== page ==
Once again, you are the best. You have answered my questions. Thanks very much. I will give your suggestions a try =).

The reason I didn’t want to use a DPDT as a completely separate switch is that I am trying to keep the whole system operable “seemingly” by one slide pot as separate switches will interfere with the smooth push/pull operation.

If I were to setup a spst momentary on toggle that was activated “on” once the slide pot is moved to the full “push” position would this work? Running power through the 12v12, the motor seems to stall out part way through the push (my theory being likely due to needing more current to power through the rest). So, I figured if I connect this spst switch directly from the motor to the power source, bypassing the 12v12, will this work? My thought is, since the slide pot is moved to full “push”, once the resistance decreases from the added push delivered directly from the power source that it won’t hurt anything for the 12v12 to continue to power on the stroke as well…

Does this make electronic sense or am I missing something in the seeming simplicity of it in my head?

Thanks again.

I think you need to DPDT to bypass the motor controller. The current that flows in to the motor from the power source must flow out of the motor’s other lead and get to GND. That current is too high to go through an output of the jrk 12v12, which seems to be what you are proposing.

Also, when your SPST switch is closed, it sounds like one of the jrk 12v12’s outputs will be connected directly to your power supply. That can easily cause a short that would damage the jrk.

If I’ve misunderstood you, please try describing your circuit diagram better.


I have drawn up a quick crude sketch so hopefully it explains it a bit better. As you should be able to see from the sketch the SPST switch connects an independent positive cable from the power source (there is also a separate ground as well). This should keep the whole operation of the high current load separate from the 12v12 or still would cause current to pass through?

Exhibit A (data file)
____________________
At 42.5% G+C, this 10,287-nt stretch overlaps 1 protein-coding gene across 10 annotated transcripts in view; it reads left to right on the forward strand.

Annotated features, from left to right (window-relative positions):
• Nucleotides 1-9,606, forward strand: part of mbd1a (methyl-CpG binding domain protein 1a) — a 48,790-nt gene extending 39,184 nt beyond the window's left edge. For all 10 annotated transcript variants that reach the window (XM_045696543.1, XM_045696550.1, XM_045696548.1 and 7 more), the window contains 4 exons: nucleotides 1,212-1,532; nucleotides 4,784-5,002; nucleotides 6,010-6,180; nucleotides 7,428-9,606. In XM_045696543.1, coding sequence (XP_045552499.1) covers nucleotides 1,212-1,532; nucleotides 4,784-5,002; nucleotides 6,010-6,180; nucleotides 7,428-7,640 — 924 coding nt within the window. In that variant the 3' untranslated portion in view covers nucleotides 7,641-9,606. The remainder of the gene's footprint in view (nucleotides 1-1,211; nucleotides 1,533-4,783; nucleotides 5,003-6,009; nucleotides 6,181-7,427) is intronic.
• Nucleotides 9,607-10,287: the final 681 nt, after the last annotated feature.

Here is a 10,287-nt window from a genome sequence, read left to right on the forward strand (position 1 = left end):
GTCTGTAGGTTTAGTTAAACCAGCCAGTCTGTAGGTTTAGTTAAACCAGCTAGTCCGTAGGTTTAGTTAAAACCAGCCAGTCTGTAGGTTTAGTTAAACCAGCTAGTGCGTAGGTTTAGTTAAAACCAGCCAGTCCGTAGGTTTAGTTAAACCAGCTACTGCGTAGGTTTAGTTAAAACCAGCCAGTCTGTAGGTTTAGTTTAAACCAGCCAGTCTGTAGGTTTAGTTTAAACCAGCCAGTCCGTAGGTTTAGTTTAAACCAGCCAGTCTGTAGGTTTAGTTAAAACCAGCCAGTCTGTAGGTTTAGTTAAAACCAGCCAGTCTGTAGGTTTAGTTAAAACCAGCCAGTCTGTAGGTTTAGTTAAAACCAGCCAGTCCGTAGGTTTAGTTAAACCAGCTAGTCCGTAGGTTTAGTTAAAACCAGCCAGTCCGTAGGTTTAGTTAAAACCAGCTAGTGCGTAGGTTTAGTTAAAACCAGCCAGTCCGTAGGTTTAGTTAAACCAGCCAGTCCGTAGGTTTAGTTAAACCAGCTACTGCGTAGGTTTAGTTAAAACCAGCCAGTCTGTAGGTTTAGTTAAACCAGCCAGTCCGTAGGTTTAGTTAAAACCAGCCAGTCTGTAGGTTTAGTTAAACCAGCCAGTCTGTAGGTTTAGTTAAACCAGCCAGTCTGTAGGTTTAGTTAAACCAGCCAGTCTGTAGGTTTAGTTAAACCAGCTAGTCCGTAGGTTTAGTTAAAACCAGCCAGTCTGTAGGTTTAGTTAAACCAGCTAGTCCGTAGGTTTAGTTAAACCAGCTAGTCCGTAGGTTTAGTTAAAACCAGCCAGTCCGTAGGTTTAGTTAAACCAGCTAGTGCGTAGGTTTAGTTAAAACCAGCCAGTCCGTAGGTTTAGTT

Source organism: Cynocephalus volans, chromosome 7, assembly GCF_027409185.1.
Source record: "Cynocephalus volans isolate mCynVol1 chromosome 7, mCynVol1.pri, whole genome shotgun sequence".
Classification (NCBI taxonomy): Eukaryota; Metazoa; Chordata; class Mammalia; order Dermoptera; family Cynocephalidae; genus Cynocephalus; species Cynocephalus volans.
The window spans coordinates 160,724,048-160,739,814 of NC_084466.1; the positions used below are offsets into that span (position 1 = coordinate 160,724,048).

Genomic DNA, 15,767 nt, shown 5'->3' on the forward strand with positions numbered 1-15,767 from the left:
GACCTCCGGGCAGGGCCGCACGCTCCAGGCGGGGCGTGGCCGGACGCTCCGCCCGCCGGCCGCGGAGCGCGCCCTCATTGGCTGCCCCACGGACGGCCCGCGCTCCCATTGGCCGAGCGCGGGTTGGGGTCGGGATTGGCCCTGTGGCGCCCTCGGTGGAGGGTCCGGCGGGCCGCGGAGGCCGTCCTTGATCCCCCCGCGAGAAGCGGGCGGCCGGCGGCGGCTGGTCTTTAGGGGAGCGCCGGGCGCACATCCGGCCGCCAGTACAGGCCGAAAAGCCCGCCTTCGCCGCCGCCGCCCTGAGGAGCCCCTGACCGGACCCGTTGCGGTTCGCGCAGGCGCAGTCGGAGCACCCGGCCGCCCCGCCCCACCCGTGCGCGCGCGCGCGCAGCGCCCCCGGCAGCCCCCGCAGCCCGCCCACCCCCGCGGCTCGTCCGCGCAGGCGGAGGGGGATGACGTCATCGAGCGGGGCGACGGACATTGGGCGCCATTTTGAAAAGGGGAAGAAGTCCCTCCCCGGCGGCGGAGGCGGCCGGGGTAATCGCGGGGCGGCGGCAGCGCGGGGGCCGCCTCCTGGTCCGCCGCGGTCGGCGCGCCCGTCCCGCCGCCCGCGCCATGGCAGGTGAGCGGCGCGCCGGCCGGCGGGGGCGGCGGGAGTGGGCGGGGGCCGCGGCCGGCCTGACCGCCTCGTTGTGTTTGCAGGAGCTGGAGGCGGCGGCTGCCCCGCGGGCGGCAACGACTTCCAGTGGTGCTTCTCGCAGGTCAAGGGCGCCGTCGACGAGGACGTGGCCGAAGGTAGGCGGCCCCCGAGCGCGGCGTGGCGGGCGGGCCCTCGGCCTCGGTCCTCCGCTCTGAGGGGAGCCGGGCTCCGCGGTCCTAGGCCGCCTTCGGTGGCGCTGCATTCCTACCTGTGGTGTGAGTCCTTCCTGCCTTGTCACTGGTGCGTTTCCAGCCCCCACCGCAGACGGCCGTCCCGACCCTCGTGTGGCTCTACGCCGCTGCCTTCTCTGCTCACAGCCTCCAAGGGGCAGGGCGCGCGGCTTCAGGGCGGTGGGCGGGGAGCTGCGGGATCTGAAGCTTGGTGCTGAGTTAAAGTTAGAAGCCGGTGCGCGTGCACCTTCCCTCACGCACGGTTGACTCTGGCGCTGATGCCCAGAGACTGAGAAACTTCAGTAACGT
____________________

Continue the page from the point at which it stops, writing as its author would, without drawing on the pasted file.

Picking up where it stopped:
Any insight into this and whether it should work or possibly a different approach to allow seamless operation of slide pot while activating/deactivating a DPDT switch would be great.

This is all for a prototype concept I am working on. If it works I would preferably want to then see if you are able to produce mass numbers of a higher current controller with feedback like the 12v12.

Thanks again for the help.

Hello, Adam.

The schematic you have drawn above is totally wrong and will basically guarantee desctruction of the jrk. In your drawing you have shorted one of the jrk’s motor outputs to GND, which guarantees that when it tries to move the motor in the “pull” direction there will be a short circuit. You are causing a similar short on the jrk’s other motor output whenever the button is pressed. The potentiometer needs to be connected to the jrk with three wires.

I recommend that you use the DPDT switch that I recommended above. If you’re not sure how to wire it, post a schematic here and I can check it.


My error on the POT display on the schematic. It is of course connected with 3 wires, i just neglected to include three in drawing.

I see what you mean about the short situation, though in my lack of electronics knowledge I didn’t realize that would be the result. So glad I checked with you before hooking it up…certainly don’t want to short my beloved 12v12 =).

I will work on getting the DPDT switch. Thanks.

Have been looking around…what about using a Relay for this? Would that work? If so I presume it would also need to be a DPDT relay as well or would it then be a SPDT? If a relay works I would think that I would then be able to operate it more seamlessly as I originally desired by having the 12v12 powered in all cased except when sliding the slide pot all the way till it pushes the trigger button for the relay and then transfers power to the high amp power. Would this work real world or just in the strange place known as my brain?

If workable, how would I wire it up to avoid the short situations I was creating with previous diagrams? Thanks.

I think you could use a DPDT relay as long as it can handle the current you want to put through it. I found some 30A DPDT relays on digikey.com. You would, of course, have to add your own trigger button and/or electronics to turn on the relay.

You should wire it so that when the relay is activated in one way, the motor’s leads are both connected the jrk’s motor outputs through the relay, but when the relay is activated in the other way both the motor’s leads are connected to your high-current power supply through the relay.


Thats precisely what I was thinking =). This way it will work more seamlessly with the slide pot by sliding fully to one side activating the trigger button that switches the power over, releasing the button switching it back. I’ll give it a go. Thanks for the clarification of my thoughts. =).